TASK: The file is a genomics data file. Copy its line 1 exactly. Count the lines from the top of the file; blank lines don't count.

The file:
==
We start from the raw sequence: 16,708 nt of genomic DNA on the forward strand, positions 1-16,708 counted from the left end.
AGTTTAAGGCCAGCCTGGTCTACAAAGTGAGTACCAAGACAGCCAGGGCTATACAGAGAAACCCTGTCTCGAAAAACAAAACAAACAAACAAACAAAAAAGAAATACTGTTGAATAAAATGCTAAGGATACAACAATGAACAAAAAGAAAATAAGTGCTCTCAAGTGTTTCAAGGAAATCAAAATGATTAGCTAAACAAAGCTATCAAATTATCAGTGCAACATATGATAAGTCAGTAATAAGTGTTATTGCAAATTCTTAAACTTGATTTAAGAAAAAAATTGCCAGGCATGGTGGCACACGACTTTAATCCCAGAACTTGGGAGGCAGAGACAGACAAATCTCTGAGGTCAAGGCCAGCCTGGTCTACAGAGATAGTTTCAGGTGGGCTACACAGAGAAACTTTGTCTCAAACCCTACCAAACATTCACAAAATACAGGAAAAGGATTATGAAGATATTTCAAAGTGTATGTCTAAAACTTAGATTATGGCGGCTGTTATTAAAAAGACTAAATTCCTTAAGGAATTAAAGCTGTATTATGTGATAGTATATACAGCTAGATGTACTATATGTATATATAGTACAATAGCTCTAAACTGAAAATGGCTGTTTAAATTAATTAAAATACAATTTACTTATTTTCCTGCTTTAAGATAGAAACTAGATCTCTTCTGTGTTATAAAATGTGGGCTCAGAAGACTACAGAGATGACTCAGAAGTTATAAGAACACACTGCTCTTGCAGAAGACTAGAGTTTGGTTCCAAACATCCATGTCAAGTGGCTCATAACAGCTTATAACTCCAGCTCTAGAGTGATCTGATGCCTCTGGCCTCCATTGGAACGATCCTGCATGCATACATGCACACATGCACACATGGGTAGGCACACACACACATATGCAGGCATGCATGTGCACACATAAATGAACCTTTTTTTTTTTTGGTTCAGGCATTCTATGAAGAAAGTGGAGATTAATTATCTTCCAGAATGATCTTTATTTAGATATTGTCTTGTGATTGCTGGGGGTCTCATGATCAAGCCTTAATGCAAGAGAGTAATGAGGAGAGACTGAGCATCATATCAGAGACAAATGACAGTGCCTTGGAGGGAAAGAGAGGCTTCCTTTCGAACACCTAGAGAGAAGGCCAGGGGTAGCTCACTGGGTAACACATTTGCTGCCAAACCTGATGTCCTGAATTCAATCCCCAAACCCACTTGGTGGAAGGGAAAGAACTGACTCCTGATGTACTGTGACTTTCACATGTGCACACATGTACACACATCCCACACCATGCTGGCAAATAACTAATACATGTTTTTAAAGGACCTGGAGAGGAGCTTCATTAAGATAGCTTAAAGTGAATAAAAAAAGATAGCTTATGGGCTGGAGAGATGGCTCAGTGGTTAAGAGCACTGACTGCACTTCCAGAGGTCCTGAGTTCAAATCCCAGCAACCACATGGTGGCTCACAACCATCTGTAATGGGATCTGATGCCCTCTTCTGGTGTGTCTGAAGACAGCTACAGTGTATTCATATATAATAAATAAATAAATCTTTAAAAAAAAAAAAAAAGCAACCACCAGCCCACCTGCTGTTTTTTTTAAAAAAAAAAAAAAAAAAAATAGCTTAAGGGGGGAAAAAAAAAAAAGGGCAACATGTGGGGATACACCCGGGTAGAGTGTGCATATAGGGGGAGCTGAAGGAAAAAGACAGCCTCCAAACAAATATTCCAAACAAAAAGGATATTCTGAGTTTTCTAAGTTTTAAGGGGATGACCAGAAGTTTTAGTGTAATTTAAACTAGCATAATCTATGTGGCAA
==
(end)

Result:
We start from the raw sequence: 16,708 nt of genomic DNA on the forward strand, positions 1-16,708 counted from the left end.